The University of Waterloo (UWaterloo) is leading a new $1.5 million CAD multi-partner consortium for 5G and beyond mobile network technology that includes notable players in the industry.
Led by a team of computer scientists at UWaterloo, the three-year project includes membership from academic and industry partners, including École de technologie supérieure in Montréal, University of Regina, BlackBerry, NoviFlow, and Rockport Networks, with support from Rogers Communications Canada.
“The solution we are developing will have many, long-lasting impacts on Canadian industry and defence.”
– Noura Limam, project coordinator
The funding came from Canada’s Department of National Defence (DND) through its Innovation for Defence Excellence and Security (IDEaS) program. All projects funded by IDEaS must be led by a Canadian university, and must bring a self-organized multidisciplinary group of researchers to collaborate and advance research in 5G that have applications for DND. Those applications can include architectures for defence and security operations; assured performance and security; and applications and sensors.
Raouf Boutaba, the project’s principal investigator and director of Waterloo’s Cheriton School of Computer Science, said that the goal of the UWaterloo-led consortium is to deploy 5G network slices that “not only have high performance, flexibility, and reliability, but also have increased security levels.”
5G network slicing refers to a network configuration that allows multiple networks to be created on top of a common physical infrastructure. Among the technologies the consortium aims to develop, according to UWaterloo, are systems enabled by artificial intelligence to detect cyberattacks on 5G network slices as they happen, then provide an automated countermeasure to maintain the network’s security.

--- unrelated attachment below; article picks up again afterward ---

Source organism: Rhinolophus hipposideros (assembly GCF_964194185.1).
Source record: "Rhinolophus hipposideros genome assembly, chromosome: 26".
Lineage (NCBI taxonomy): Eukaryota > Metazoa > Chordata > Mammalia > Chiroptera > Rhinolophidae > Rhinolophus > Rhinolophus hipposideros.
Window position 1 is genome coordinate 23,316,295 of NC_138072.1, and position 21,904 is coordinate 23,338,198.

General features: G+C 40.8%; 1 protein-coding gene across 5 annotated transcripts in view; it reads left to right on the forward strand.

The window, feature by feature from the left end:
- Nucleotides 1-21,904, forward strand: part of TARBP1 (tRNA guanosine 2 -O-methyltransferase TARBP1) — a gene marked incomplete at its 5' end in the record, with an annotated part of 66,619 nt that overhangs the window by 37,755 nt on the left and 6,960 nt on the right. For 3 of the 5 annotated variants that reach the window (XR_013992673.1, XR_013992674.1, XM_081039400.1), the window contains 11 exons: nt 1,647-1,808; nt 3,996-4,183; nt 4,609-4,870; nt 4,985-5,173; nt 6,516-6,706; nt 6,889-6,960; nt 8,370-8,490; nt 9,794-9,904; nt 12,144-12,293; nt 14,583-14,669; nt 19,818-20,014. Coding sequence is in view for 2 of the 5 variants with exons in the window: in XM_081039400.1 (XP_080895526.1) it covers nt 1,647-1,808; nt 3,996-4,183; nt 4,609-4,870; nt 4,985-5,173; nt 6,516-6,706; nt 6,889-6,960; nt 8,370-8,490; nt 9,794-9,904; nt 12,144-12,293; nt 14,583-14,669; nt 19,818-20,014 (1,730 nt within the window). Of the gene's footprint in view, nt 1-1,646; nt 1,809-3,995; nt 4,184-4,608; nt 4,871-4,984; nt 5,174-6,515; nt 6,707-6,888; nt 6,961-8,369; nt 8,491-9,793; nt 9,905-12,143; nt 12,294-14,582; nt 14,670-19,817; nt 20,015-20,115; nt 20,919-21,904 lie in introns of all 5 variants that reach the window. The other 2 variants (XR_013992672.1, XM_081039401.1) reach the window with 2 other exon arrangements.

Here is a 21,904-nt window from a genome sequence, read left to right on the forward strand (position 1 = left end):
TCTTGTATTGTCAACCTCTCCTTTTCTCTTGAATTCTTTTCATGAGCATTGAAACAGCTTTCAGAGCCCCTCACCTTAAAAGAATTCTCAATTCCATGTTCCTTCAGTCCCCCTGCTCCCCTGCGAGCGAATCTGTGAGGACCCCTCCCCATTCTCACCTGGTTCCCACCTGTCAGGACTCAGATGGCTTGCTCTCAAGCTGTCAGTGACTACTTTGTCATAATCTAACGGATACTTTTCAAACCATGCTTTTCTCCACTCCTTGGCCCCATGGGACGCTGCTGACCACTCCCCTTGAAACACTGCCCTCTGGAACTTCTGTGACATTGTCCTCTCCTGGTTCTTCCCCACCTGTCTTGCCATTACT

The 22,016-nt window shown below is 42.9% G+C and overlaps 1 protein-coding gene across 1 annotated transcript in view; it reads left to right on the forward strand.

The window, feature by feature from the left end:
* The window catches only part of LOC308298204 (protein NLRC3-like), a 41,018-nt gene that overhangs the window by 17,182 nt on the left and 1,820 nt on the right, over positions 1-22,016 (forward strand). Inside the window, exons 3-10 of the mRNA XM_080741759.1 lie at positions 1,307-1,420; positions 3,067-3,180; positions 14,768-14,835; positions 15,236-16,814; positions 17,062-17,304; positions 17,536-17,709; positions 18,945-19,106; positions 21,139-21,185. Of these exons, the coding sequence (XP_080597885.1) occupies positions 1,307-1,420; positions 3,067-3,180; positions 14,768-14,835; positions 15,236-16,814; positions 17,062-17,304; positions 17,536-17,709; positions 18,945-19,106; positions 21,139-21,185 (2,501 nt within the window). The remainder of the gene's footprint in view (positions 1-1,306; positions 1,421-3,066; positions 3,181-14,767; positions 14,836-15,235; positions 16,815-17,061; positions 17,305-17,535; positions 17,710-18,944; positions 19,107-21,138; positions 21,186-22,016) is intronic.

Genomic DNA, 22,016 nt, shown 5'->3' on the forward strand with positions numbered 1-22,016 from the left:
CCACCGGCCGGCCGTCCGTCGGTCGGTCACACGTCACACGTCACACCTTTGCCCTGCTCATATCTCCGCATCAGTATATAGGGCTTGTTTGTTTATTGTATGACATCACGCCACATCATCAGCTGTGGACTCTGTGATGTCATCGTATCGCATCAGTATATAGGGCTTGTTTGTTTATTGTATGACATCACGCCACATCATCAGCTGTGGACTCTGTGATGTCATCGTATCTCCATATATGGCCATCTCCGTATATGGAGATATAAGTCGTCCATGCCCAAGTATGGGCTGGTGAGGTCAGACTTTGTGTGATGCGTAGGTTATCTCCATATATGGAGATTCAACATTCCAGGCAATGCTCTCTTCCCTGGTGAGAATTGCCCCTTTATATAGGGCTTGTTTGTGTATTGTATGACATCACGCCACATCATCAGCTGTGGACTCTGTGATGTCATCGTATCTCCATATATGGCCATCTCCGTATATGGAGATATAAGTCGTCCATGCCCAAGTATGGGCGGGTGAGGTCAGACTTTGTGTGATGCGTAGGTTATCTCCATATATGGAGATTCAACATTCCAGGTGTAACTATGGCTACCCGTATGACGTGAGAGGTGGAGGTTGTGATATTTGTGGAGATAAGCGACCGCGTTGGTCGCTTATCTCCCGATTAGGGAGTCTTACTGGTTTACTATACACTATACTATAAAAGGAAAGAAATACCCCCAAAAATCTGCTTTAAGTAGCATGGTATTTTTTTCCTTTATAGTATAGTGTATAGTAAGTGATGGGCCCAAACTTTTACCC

“The solution we are developing will have many, long-lasting impacts on Canadian industry and defence,” saidNoura Limam, a research professor at the Cheriton School of Computer Science at UWaterloo and the project’s coordinator. Limam said that applications can range as widely as healthcare, public safety, and emergency response, among others.
Limam told BetaKit that UWaterloo’s research team, its collaborators from École de technologie supérieure and University of Regina, as well as industry partners from Rockport, NoviFlow, and BlackBerry have common interests and expertise in 5G, networking, and network security.
“Coming together, building on existing collaborations and experiences … and joining forces to develop secure and reliable 5G mobile networks, and advance Canada’s security and defence was an opportunity and a natural thing to do,” Limam said.
For example, BlackBerry aims to build new solutions for identifying and blocking the insertion of malicious software into the 5G supply chain. Rockport will provide UWaterloo researchers with high-performance local area networks to power AI workloads at the 5G edge, while NoviFlow’s contribution will be its multi-terabyte, software-defined networking solutions meant to help UWaterloo deploy a multi-access edge cloud for on-demand deployment of security functions at the network edge.
Additionally, UWaterloo said that the solutions coming out of the consortium will be integrated with its partner and collaborator technologies to create a proof-of-concept on the UWaterloo-Rogers 5G testbed.
UWaterloo entered into a multimillion dollar partnership with Rogers in 2019 to advance 5G research in the Toronto-Waterloo tech corridor. Building on that collaboration, the university was established as a ‘smart campus’ as part of Roger’s 5G network expansion to over 50 Canadian towns and cities including Waterloo and the UWaterloo campus.
Featured image courtesy University of Waterloo
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